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The Powers of Preservation:
New Life for Urban Historic Places

Published by McGraw-Hill in 1998

"Acclaimed architect and preservationist Arthur Cotton Moore has transformed America's cities in tangible ways, as his portfolio of restoration projects over the last three decades––exhibited in The Powers of Preservation: New Life for Urban Historic Places–– makes clear. From his first undertaking, Canal Square, a warehouse area in Washington, D.C. to the restoration of the Library of Congress in 1980, Moore has sought new uses for faded buildings; his thoughts on these endeavors and on the preservation movement are peppered with 100-odd color and b&w photos."

–Publishers Weekly, 7/27/98



"When Moore strode through the Library of Congress in 1997 after the completion of its magnificent renovation, he surely felt a swirling mix of emotions. Charged with a redesign that would usher the library into the 21st century, Moore and his firm rose to the challenge, and the Library of Congress now stands as a beautifully preserved monument that will enhance the power of information for ages to come."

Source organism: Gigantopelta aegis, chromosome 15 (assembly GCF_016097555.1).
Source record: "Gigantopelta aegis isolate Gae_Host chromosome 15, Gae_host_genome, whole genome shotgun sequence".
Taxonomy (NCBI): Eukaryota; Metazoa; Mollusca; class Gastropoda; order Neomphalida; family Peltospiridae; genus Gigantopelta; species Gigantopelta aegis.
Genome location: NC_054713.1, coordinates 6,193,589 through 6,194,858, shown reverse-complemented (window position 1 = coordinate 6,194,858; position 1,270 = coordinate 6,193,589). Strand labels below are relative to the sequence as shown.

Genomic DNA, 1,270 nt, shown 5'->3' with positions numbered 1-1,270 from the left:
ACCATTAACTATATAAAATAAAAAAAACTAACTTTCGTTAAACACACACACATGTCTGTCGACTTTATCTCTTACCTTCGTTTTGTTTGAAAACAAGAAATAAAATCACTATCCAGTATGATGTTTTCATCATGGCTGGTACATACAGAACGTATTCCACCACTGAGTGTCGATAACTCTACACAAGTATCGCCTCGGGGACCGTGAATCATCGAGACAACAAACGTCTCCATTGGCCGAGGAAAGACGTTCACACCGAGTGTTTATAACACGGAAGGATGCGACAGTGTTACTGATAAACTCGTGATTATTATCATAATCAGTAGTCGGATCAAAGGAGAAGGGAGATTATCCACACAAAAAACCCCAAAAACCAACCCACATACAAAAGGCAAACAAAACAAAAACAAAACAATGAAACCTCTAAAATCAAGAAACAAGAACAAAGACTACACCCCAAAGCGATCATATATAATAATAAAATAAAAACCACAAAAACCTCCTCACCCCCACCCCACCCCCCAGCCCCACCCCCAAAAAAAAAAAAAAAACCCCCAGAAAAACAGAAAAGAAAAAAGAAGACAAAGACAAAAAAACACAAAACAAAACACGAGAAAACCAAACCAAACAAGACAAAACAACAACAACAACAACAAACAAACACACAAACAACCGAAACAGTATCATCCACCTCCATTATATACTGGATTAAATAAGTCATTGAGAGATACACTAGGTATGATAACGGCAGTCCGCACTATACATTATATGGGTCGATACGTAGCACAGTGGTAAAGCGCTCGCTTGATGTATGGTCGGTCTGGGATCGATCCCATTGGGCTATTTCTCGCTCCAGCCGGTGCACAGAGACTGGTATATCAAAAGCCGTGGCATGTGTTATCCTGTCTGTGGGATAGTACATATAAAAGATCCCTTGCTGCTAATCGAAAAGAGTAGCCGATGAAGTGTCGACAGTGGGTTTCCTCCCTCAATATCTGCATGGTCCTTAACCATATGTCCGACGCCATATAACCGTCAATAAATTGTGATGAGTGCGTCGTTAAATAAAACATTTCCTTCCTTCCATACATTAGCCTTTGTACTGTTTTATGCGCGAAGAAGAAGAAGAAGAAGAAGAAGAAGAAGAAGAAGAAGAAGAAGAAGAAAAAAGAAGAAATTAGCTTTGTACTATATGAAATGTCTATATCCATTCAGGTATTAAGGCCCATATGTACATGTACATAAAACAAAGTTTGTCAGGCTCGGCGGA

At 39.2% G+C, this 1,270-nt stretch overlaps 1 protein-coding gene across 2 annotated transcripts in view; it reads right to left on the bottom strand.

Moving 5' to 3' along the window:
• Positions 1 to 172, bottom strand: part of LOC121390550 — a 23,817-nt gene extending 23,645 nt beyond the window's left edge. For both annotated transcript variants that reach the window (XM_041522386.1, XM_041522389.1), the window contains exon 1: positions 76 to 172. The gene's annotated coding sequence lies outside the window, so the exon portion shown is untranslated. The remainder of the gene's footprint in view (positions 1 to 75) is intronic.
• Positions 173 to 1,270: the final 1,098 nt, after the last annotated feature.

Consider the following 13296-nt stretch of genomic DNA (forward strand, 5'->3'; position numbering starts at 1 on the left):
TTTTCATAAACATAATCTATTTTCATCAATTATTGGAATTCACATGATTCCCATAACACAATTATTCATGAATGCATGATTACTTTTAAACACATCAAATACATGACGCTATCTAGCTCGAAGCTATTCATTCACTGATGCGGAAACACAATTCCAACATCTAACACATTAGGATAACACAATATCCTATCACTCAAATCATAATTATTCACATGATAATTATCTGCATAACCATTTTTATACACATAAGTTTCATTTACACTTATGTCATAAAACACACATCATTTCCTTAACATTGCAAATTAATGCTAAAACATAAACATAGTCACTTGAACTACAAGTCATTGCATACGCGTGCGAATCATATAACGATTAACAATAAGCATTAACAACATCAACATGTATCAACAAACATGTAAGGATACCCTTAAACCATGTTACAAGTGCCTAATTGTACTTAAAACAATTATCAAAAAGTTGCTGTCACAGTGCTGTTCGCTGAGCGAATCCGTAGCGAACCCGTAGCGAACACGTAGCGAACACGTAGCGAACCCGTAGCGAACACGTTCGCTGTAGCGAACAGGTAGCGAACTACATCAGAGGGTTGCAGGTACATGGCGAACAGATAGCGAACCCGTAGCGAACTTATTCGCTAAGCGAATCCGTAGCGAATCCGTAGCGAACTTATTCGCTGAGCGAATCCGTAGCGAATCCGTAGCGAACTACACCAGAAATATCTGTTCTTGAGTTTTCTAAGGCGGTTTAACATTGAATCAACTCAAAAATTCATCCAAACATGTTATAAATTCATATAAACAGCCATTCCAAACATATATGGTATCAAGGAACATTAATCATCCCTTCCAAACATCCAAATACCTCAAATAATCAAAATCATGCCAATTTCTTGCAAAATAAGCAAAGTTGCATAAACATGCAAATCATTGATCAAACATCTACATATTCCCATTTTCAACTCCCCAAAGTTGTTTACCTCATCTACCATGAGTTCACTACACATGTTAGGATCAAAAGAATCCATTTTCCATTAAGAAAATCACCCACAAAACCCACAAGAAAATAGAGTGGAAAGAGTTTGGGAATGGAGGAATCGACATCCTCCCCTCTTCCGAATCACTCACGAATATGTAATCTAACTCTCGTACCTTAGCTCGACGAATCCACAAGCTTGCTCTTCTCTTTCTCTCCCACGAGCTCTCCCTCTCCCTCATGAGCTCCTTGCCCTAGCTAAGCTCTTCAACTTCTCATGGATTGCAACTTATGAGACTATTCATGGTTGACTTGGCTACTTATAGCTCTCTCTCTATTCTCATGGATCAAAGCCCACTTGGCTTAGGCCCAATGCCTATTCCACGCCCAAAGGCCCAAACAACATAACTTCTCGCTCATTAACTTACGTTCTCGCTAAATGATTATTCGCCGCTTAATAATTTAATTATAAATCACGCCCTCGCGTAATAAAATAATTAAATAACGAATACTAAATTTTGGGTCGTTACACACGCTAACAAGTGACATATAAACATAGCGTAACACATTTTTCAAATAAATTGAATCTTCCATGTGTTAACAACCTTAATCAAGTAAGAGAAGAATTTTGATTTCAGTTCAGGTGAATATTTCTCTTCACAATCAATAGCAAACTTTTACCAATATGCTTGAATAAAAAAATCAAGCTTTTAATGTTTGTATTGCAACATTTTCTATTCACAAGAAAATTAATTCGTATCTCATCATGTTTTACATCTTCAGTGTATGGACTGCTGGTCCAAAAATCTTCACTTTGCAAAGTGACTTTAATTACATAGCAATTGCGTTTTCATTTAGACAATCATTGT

"Internationally recognized and a winner of numerous design awards, Moore has worked on many successful historic preservation projects in the United States. His book is a testament to his gift as a perceptive visionary; in it he looks at restoration, city preservation, the revitalization of downtowns, and the adaptation of existing buildings. Moore is not stodgy, either–he stresses the importance of preservation with a delightful sense of humor."

"Highly recommended for academic and public libraries."

–Library Journal, 9/15/98

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